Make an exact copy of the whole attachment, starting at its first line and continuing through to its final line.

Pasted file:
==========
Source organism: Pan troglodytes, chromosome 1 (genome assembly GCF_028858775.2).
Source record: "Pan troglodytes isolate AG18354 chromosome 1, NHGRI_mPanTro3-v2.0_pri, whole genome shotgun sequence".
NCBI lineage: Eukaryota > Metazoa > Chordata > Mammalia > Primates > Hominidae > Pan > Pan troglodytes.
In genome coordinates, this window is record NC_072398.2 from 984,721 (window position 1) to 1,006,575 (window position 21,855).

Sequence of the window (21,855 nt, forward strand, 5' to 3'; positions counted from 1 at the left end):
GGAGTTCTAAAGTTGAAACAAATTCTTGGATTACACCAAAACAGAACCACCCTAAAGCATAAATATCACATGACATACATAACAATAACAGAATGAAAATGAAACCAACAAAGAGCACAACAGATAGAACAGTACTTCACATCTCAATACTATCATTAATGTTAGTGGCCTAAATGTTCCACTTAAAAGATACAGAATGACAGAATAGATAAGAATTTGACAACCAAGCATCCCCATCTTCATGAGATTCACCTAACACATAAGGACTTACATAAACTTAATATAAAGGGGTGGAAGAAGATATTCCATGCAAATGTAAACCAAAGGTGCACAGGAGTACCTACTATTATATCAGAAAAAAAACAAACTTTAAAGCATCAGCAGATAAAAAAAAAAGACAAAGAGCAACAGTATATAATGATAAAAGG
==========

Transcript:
Source organism: Pan troglodytes, chromosome 1 (genome assembly GCF_028858775.2).
Source record: "Pan troglodytes isolate AG18354 chromosome 1, NHGRI_mPanTro3-v2.0_pri, whole genome shotgun sequence".
NCBI lineage: Eukaryota > Metazoa > Chordata > Mammalia > Primates > Hominidae > Pan > Pan troglodytes.
In genome coordinates, this window is record NC_072398.2 from 984,721 (window position 1) to 1,006,575 (window position 21,855).

Sequence of the window (21,855 nt, forward strand, 5' to 3'; positions counted from 1 at the left end):
GGAGTTCTAAAGTTGAAACAAATTCTTGGATTACACCAAAACAGAACCACCCTAAAGCATAAATATCACATGACATACATAACAATAACAGAATGAAAATGAAACCAACAAAGAGCACAACAGATAGAACAGTACTTCACATCTCAATACTATCATTAATGTTAGTGGCCTAAATGTTCCACTTAAAAGATACAGAATGACAGAATAGATAAGAATTTGACAACCAAGCATCCCCATCTTCATGAGATTCACCTAACACATAAGGACTTACATAAACTTAATATAAAGGGGTGGAAGAAGATATTCCATGCAAATGTAAACCAAAGGTGCACAGGAGTACCTACTATTATATCAGAAAAAAAACAAACTTTAAAGCATCAGCAGATAAAAAAAAAAGACAAAGAGCAACAGTATATAATGATAAAAGG